For the second consecutive year, the government reported the number of registered crimes rather than the number of closed investigations because the data on closed investigations provided in previous years contained possible duplications. This methodological change in reporting made it difficult to compare statistics from previous years. In 2019, police registered 49 trafficking crimes (47 in 2018, 95 in 2017)—34 crimes under Article 192, four under Article 193, and 11 under Article 203. Officials reported 88 prosecutions (72 under Article 192, six under Article 193, 10 under Article 203), a significant increase from 29 in 2018 and 14 in 2017 due in large part to the prosecutorial guidelines issued in 2018 that resulted in a number of pandering cases reclassified as trafficking cases. Courts convicted seven traffickers, compared with 11 in 2018 and three in 2017—six under Article 192 and one under Article 193. There were no convictions under Article 203 in 2018 or 2019; observers raised concerns that authorities regularly underutilized Article 203. All convicted traffickers received prison sentences, which ranged from five to 10 years’ imprisonment, a significant difference from 2018 when only three of 11 convicted traffickers served time in prison. The Hungarian government reported no knowledge of officials complicit in trafficking. The National Bureau of Investigations (NBI) trafficking unit investigated cases involving organized crime or an international connection. The NBI unit employed 11 people, which experts noted was insufficient given the magnitude of the problem. In 2019, NBI cooperated with foreign law enforcement agencies on 14 investigations and participated in one Joint Investigation Team, compared with three in 2018. The government extradited six suspected traffickers in 2019, compared with none in 2017 and 2018.

In 2019, the National Police appointed investigators, who specialized in trafficking, at each of its 19 county police headquarters, as well as in the Budapest office, and conducted a three-day training session for the investigators. The National Police produced an interactive e-learning curriculum on domestic legislation concerning trafficking and related crimes and victim identification. Training was mandatory for criminal staff involved in detecting trafficking crimes and victim identification. NBI conducted several training sessions throughout the reporting period. The government organized and funded a two-day sensitivity and awareness-raising training for investigators, prosecutors, and judges from three counties affected by trafficking. The Office of the Prosecutor General conducted training sessions for trainee, junior, and recently appointed prosecutors and mandatory courses for deputy prosecutor generals in charge of criminal cases with trafficking experts presenting case studies and practical methodologies. The Office of the Judiciary integrated a trafficking component into its central training program at the Hungarian Academy of Justice; as a result, one-third of criminal case judges received training in 2019.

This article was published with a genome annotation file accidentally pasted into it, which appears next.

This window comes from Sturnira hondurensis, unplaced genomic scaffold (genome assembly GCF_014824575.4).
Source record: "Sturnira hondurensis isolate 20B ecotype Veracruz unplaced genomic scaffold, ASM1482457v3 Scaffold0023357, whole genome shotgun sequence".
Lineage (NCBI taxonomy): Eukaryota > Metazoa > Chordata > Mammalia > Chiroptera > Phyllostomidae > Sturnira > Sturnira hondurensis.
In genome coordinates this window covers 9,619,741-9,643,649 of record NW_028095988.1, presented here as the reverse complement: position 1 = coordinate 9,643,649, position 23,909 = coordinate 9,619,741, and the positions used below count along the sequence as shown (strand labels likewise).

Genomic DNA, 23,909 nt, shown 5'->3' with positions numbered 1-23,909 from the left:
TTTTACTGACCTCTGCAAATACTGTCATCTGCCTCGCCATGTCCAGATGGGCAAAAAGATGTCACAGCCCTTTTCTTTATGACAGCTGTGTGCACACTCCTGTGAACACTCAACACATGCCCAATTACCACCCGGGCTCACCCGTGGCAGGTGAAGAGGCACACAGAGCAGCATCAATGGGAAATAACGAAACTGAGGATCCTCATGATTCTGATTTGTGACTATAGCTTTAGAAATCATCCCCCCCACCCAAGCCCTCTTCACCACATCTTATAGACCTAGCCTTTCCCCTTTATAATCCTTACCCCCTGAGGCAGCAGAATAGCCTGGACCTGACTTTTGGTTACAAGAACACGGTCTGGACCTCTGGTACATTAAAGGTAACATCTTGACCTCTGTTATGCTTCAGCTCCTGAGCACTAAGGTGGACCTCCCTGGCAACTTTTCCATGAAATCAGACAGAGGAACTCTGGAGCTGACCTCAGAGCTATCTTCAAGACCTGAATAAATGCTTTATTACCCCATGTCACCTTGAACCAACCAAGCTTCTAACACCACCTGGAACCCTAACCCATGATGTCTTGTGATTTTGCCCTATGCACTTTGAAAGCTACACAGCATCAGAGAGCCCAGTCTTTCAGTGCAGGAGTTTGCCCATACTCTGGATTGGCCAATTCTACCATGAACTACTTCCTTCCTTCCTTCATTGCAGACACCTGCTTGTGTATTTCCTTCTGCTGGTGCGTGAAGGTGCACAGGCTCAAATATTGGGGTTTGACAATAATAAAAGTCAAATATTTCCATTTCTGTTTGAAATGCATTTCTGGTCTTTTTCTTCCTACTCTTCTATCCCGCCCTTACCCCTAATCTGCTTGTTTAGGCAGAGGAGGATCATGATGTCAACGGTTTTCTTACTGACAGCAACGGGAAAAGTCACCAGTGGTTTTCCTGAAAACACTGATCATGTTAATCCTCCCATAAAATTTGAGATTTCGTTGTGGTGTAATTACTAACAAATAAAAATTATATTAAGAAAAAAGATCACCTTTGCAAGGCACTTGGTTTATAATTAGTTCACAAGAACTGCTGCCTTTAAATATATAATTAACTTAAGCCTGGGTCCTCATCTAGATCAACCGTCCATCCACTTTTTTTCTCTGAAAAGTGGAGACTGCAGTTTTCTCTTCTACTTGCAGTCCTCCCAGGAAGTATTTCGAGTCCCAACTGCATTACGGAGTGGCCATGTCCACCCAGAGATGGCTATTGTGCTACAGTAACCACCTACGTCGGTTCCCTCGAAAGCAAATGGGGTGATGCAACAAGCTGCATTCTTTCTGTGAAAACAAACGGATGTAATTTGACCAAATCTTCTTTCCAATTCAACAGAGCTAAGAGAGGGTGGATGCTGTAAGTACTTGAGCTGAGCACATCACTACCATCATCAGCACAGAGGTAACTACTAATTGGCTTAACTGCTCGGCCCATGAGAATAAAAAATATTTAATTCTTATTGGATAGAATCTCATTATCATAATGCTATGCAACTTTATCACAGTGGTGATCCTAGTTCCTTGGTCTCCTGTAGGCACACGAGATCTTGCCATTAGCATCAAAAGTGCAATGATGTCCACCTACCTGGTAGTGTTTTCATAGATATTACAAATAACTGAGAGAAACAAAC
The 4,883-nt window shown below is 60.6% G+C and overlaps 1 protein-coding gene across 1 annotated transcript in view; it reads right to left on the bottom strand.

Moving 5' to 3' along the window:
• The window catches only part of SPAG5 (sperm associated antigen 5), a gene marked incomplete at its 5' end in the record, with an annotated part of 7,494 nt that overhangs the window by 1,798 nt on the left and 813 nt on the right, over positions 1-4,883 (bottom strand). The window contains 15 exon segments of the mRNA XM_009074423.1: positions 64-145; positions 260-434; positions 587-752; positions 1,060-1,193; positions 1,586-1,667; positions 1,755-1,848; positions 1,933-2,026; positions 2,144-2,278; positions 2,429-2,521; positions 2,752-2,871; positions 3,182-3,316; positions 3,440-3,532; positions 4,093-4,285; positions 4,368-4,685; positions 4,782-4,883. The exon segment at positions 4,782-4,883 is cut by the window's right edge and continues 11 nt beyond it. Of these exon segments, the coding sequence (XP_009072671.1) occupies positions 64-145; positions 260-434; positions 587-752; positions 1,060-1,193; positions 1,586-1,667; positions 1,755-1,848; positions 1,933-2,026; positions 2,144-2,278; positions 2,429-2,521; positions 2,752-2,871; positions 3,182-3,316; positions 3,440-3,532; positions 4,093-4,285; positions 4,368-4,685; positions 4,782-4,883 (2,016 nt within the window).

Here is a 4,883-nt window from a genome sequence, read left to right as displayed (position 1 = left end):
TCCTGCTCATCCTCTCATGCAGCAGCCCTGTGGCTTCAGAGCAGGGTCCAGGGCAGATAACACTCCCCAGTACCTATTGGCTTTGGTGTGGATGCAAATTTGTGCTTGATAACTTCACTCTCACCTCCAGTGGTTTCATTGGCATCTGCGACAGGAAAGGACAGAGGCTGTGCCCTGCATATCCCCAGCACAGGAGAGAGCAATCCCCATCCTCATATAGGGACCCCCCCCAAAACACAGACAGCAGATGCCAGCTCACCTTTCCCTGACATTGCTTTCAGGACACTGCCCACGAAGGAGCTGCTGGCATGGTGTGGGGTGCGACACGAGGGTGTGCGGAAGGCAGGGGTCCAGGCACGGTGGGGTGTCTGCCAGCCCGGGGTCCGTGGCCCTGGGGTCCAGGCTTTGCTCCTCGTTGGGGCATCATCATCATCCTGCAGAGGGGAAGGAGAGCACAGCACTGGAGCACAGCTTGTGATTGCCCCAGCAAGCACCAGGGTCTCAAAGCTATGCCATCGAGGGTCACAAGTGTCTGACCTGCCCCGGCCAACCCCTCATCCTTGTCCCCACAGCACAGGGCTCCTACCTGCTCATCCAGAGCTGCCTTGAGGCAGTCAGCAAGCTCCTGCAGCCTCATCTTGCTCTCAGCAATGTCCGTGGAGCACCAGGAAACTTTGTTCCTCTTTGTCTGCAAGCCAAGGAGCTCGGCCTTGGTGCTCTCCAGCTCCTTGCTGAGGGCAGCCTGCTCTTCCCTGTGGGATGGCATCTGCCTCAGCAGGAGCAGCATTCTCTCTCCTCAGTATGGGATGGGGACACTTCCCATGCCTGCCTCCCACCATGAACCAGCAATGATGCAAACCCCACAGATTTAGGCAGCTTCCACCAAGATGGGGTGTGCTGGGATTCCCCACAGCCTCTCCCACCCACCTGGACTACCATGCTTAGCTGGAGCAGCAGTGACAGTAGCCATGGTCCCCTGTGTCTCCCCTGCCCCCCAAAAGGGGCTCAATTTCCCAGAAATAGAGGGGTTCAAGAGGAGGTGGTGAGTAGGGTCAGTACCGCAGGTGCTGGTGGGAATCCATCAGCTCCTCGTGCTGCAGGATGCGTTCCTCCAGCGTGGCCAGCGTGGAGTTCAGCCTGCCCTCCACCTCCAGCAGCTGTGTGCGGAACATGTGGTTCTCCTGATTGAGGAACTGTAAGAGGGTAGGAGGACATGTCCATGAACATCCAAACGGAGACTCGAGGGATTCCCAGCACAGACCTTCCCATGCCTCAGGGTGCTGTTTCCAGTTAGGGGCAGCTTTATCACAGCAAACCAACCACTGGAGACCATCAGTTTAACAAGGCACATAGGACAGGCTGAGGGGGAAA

The government increased victim identification but did not adequately screen vulnerable populations or provide adequate resources for victim services. The government reported 81 registered trafficking victims, a significant increase from 30 in 2018 and 33 in 2017. The government decree on the trafficking victim identification mechanism, which established the NRM, regulated the identification and referral of victims to assistance. The mechanism listed the authorities responsible for identifying victims, such as police, border guards, and health professionals; the questionnaire to be completed with suspected victims; and procedural protocols. Observers criticized the mechanism for lacking clarity and standards, for granting wide discretion to front-line officials, including the police, as well as for a lack of widespread dissemination of the protocols among officials. Furthermore, experts expressed concern that the decree did not apply to foreign victims without legal residence and criticized the government for not having an adequate referral mechanism in the transit zones. Subsequently, the immigration and asylum office did not identify any victims among third-country nationals, including asylum-seekers in the transit zones. NGOs had a minimal presence in the transit zones and did not have a formal role in the identification process. Experts reported that conditions in the transit zones were not conducive to creating an atmosphere of trust that would make it possible for victims to come forward and the persistence of collective expulsions conducted without pre-removal risk assessments. Additionally, experts expressed profound concern about children, including unaccompanied minors, in the transit zones. Unaccompanied minors younger than 14 years old were removed from the transit zones but did not have access to specialized services; children, including potential victims, between the ages of 14-18 could not leave the transit zones unless the government approved their asylum application. Experts also expressed concern about the lack of efforts made to identify trafficking victims among asylum-seekers and irregular migrants in Hungary. Overall, the government did not screen or adequately identify victims among vulnerable populations, such as asylum-seekers, unaccompanied minors, adults and children exploited in commercial sex, children living in government-run institutions, domestic workers, and foreign workers. In 2019, the government developed and distributed a handbook to assist front-line professionals in the identification and referral process for potential trafficking victims. According to NGOs, identification, referral, and assistance took place on an ad hoc basis, and NGOs and social service providers mainly based the process on their personal networks and connections. NGOs expressed the need for the government to allocate more effectively its resources, particularly in the identification and referral of victims. They also continued to criticize the lack of dedicated state funding for victims’ assistance services.